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European car for double bass

Discussion in 'Miscellaneous [DB]' started by Michal Herman, Jul 5, 2018.


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  1. Michal Herman

    Michal Herman

    May 31, 2013
    Hi all,

    Because I need to replace a clutch in my old Fiat Punto I am considering buying a new car (repair can get even 1/3 of actual car value).
    Which of the European cars (I live in Europe) would you recommend for a double bass transport? In my actual car, I have to lay down passenger seat so I can bring only one other person with me when driving with double bass. Ideally, I would like to maybe fold one of the back seats and transport instrument in the trunk.
    Also, I am targeting more economic than luxury cars. In both price and maintenance costs. I am not traveling much, around 10'000 km yearly.
    Any recommendations?
     
  2. What about a Golf? Reliable and roomy. Good power and you have access to some efficient engine choices. For something smaller maybe a polo?
     
  3. Drgonzonm

    Drgonzonm

    Sep 4, 2017
    American SW
    Vw vanagen.?
     
  4. vedi

    vedi

    Sep 16, 2008
    Luxembourg, EU
    Volvo station wagon is what works for me - although I fold the whole back seat when transporting my DB, it is possible to leave one third up, so one person can sit in the back. V50 or V60, but older ones are great, too. not sure where to put them in regard of luxury, but in 6 years we've never had any problems with our V60 doing a regular annual service. we make approx. 25k km per year, with mileage between 4.4L and 5.3L per 100km.

    if you are on an absolute budget, I'd go for a Dacia (petrol or diesel engine depending on how often you drive and what distances) in one of those station wagon shapes - they licence Renault's older technology, so it is reliable and void of any baby-diseases. apparently Peugeot is cheapest for servicing in EU... but yeah, any station wagon should do - be sure to try before hand ;)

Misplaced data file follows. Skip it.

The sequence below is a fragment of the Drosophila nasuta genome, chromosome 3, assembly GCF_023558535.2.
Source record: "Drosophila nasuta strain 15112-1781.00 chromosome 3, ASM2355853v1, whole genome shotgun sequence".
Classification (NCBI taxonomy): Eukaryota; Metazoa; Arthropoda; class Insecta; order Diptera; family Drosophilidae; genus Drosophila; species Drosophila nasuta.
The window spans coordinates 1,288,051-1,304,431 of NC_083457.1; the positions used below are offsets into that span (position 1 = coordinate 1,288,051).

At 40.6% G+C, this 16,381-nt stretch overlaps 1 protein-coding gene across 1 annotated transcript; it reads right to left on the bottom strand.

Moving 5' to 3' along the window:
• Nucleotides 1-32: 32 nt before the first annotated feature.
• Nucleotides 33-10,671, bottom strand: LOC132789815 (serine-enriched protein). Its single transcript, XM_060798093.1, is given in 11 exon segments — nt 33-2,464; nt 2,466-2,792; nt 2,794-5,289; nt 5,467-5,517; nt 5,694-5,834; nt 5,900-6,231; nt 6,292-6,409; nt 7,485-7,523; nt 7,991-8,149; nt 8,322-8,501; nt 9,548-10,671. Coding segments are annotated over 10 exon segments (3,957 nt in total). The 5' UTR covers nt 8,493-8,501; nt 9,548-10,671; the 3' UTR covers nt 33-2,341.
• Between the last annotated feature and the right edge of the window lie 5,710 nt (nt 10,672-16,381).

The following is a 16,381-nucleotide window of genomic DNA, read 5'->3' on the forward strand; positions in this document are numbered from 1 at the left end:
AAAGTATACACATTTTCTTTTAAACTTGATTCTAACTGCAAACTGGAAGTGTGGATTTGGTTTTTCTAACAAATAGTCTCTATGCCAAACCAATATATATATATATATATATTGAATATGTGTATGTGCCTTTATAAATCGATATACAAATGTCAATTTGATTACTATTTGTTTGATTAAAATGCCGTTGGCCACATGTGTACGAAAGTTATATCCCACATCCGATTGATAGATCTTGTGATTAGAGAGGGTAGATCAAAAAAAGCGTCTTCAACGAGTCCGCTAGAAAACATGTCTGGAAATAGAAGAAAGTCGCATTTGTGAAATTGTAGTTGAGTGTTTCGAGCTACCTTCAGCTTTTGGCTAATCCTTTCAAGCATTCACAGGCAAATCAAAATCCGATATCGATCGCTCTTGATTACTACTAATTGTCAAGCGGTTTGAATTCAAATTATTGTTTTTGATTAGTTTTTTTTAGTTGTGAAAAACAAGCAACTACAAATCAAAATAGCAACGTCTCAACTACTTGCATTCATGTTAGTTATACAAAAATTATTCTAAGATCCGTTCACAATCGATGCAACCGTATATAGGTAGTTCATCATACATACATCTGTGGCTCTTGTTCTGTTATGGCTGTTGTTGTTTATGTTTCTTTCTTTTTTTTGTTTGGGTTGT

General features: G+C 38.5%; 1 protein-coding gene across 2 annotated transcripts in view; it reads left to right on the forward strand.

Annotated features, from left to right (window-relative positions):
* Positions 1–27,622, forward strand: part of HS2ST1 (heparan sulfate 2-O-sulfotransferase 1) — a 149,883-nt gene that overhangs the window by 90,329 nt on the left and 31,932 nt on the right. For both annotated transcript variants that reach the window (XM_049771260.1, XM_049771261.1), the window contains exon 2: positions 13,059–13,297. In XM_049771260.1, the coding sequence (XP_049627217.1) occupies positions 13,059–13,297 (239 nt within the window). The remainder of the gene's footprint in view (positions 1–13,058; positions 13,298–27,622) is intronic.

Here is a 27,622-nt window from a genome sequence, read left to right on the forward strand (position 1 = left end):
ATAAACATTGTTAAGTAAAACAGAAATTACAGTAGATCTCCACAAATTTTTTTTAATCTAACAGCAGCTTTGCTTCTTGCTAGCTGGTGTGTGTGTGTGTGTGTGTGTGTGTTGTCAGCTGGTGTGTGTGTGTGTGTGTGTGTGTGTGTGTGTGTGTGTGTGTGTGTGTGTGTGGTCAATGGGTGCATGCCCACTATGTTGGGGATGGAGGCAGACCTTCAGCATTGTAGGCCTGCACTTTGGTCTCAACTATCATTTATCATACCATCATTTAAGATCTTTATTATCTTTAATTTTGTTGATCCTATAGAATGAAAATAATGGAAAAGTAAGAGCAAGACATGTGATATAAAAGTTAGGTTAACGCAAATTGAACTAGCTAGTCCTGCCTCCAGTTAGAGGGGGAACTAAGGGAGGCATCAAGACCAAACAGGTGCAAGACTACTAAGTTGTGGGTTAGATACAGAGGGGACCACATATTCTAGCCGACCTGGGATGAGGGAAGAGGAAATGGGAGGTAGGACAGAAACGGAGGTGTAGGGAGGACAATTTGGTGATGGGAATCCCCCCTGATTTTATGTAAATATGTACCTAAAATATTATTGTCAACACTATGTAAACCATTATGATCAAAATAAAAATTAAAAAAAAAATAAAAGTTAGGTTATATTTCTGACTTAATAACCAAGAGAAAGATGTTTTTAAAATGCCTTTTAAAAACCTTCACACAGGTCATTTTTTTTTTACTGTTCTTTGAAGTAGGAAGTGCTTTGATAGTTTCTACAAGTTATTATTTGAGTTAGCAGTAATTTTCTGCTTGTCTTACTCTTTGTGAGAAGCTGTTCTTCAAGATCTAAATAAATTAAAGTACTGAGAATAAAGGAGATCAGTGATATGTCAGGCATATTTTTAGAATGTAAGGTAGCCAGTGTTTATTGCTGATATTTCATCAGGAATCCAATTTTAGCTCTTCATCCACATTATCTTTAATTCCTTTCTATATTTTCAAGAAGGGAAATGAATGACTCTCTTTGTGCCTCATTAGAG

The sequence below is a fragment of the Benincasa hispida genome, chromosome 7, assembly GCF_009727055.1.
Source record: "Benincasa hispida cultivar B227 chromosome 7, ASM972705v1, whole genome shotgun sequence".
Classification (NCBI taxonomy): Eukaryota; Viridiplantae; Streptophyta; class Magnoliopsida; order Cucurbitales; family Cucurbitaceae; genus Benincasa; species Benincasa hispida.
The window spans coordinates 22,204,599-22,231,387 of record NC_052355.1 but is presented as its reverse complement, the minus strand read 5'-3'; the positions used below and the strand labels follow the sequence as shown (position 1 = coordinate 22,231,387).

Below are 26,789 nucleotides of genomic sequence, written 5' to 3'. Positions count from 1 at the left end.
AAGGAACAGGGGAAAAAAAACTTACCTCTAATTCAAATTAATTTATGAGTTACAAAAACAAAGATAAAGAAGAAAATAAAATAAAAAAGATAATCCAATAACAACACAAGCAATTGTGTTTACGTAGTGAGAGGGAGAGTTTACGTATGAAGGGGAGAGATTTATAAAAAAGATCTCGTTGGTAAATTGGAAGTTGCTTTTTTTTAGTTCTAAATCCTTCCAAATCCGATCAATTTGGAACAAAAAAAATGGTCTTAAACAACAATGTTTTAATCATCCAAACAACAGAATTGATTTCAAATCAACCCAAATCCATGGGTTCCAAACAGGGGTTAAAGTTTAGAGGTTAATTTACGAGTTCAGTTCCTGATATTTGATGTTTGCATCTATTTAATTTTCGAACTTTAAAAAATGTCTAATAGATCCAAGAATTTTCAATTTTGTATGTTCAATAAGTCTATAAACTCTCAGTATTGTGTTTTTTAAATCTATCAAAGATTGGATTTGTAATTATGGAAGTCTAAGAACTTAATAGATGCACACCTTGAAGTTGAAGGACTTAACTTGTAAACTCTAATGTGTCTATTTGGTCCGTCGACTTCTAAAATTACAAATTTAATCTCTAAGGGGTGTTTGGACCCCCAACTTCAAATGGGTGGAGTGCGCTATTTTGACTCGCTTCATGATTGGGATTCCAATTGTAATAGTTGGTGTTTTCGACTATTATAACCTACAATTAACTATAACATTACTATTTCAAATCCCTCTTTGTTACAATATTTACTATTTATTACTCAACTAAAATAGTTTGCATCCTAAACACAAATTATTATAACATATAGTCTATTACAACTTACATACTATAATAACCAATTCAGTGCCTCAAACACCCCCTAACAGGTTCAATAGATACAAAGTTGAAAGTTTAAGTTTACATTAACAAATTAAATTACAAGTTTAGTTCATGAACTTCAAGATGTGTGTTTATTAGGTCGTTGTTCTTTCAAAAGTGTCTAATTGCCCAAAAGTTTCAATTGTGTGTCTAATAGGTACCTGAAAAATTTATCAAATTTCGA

once went to a gig and back in Toyota Yaris, driven by piano player, with trumpet player in passenger seat, me and my DB in the back. don't ask how, but it worked. it wasn't really comfy, and police would probably at least dislike it, but... yeah... also did the same with Toyota Aygo (minus the trumpet player).

    there is a video of someone puting the DB in a Mini (newer one, make no mistake) on a front passenger seat, so unless you do weekly gigs with DB and really need a bigger car, you could probably get by with something smaller.

    good luck!
     
    Max George and Michal Herman like this.
  5. Michal Herman

    Michal Herman

    May 31, 2013
    I want to transport myself with instrument, not whole band ;)
     
    fretter likes this.
  6. Drgonzonm

    Drgonzonm

    Sep 4, 2017
    American SW
    When I was a kid playing upright, my mother used a station wagon, and we still folded the back seat down.
    I have an extended cab small pickup, I have trouble getting a rumble 40 behind the seats. forget the whole band, it's all about the ease of transporting that bass fiddle.
     
    Max George likes this.
  7. doghousebob

    doghousebob Supporting Member

    Mar 7, 2008
    Ontario
    I second the VW Golf vote. Personal favourite and current ride is a 2008 A4 Avant. (Can't get the TDI in Canada dammit!) Only got 530,000 km out of the last one I owned, cheap to buy, maintain and run. Been riding with a piano player in a Kia Rondo, has an amazing amount of room.
     
  8. wathaet

    wathaet

    May 27, 2007
    I downsized from a Grand Voyager to a new Audi a6. Just took it on a long drive with a 4/4 stevenson flightcase and it fit great between the seats, just reaching a bit past the back of the seats. Great basscar and a fun ride.
     
  9. Ed Fuqua

    Ed Fuqua

    Dec 13, 1999
    Augusta GA
    Chuck Sher publishes my book, WALKING BASSICS:The Fundamentals of Jazz Bass Playing.
  10. Pilgrim

    Pilgrim Supporting Member

    Something like a Golf or the compact wagons which are so common in Europe. I drive a 2008 BMW 3-series wagon and I'm confident it would handle an upright bass. I started on upright and I've even transported an upright in a 1960's VW Beetle, but I had to fold the RF seat, lift the bass in with the bridge pointing upwards and sit its bottom end on the rear package tray, return the RF seat back to upright, open the passenger side door's window and let the neck stick out that window. Not what I'd want to do on a regular basis.